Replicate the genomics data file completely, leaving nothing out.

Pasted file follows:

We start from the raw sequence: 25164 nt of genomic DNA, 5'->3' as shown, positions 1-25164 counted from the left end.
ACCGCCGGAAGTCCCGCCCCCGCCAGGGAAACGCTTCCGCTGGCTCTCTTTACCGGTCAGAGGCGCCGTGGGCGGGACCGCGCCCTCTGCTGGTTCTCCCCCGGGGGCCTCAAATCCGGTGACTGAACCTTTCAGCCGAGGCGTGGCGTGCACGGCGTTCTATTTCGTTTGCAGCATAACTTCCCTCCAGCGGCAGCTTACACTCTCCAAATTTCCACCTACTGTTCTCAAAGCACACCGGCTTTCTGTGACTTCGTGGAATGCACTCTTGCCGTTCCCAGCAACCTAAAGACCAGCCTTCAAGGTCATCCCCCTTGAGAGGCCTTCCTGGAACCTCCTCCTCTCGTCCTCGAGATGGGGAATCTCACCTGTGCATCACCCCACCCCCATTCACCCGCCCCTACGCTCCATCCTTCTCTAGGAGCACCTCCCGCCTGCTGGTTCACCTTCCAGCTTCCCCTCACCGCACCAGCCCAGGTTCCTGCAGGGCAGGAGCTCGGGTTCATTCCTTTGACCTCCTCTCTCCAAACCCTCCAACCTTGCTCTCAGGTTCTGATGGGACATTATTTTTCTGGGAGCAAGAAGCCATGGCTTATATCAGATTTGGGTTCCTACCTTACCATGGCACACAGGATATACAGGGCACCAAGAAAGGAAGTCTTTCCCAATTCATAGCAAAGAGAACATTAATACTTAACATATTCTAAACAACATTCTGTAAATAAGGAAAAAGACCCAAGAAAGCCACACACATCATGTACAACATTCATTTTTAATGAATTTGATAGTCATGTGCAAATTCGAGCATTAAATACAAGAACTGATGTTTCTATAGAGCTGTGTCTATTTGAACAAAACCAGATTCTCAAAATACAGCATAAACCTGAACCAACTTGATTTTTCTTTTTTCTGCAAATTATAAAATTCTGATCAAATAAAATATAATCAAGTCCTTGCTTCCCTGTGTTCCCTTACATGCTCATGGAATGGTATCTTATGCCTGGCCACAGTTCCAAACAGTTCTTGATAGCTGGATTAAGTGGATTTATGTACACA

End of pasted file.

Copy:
We start from the raw sequence: 25164 nt of genomic DNA, 5'->3' as shown, positions 1-25164 counted from the left end.
ACCGCCGGAAGTCCCGCCCCCGCCAGGGAAACGCTTCCGCTGGCTCTCTTTACCGGTCAGAGGCGCCGTGGGCGGGACCGCGCCCTCTGCTGGTTCTCCCCCGGGGGCCTCAAATCCGGTGACTGAACCTTTCAGCCGAGGCGTGGCGTGCACGGCGTTCTATTTCGTTTGCAGCATAACTTCCCTCCAGCGGCAGCTTACACTCTCCAAATTTCCACCTACTGTTCTCAAAGCACACCGGCTTTCTGTGACTTCGTGGAATGCACTCTTGCCGTTCCCAGCAACCTAAAGACCAGCCTTCAAGGTCATCCCCCTTGAGAGGCCTTCCTGGAACCTCCTCCTCTCGTCCTCGAGATGGGGAATCTCACCTGTGCATCACCCCACCCCCATTCACCCGCCCCTACGCTCCATCCTTCTCTAGGAGCACCTCCCGCCTGCTGGTTCACCTTCCAGCTTCCCCTCACCGCACCAGCCCAGGTTCCTGCAGGGCAGGAGCTCGGGTTCATTCCTTTGACCTCCTCTCTCCAAACCCTCCAACCTTGCTCTCAGGTTCTGATGGGACATTATTTTTCTGGGAGCAAGAAGCCATGGCTTATATCAGATTTGGGTTCCTACCTTACCATGGCACACAGGATATACAGGGCACCAAGAAAGGAAGTCTTTCCCAATTCATAGCAAAGAGAACATTAATACTTAACATATTCTAAACAACATTCTGTAAATAAGGAAAAAGACCCAAGAAAGCCACACACATCATGTACAACATTCATTTTTAATGAATTTGATAGTCATGTGCAAATTCGAGCATTAAATACAAGAACTGATGTTTCTATAGAGCTGTGTCTATTTGAACAAAACCAGATTCTCAAAATACAGCATAAACCTGAACCAACTTGATTTTTCTTTTTTCTGCAAATTATAAAATTCTGATCAAATAAAATATAATCAAGTCCTTGCTTCCCTGTGTTCCCTTACATGCTCATGGAATGGTATCTTATGCCTGGCCACAGTTCCAAACAGTTCTTGATAGCTGGATTAAGTGGATTTATGTACACA